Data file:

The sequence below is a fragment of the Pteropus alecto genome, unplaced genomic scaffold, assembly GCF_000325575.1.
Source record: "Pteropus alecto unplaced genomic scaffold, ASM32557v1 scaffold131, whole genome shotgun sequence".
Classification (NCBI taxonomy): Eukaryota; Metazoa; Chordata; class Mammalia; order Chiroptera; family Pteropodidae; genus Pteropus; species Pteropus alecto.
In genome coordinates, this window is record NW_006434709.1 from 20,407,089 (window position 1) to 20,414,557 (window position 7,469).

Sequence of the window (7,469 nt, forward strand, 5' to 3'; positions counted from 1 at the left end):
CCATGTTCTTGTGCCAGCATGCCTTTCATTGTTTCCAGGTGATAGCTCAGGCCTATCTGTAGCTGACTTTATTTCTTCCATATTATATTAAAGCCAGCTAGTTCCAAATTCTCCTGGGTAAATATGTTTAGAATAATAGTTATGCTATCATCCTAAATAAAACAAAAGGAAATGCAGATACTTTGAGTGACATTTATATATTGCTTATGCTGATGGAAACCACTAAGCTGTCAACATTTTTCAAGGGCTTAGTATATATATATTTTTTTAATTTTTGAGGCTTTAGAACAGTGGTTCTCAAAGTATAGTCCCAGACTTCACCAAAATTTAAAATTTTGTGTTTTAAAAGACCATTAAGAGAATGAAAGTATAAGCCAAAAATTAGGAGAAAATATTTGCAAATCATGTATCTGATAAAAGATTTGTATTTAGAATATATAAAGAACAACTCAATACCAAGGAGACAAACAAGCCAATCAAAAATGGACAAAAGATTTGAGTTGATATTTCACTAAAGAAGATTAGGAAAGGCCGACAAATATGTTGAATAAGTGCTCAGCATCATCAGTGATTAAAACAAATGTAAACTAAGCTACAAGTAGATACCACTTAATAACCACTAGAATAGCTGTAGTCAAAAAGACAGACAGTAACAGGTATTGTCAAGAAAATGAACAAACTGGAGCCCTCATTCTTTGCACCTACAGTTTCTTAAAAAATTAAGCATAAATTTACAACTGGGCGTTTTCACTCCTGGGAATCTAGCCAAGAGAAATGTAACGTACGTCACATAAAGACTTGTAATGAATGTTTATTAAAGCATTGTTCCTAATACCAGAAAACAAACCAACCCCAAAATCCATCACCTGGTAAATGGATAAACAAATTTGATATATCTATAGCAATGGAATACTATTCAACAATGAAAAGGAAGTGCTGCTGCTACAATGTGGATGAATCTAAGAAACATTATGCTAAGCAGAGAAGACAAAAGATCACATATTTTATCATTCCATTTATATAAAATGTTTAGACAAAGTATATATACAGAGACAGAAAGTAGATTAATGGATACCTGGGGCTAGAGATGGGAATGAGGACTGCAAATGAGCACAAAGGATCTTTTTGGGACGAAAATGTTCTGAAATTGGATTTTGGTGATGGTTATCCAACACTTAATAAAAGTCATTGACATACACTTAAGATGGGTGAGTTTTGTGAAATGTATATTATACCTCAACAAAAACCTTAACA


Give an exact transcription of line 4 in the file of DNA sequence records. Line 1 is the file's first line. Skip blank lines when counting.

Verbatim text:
In genome coordinates, this window is record NW_006434709.1 from 20,407,089 (window position 1) to 20,414,557 (window position 7,469).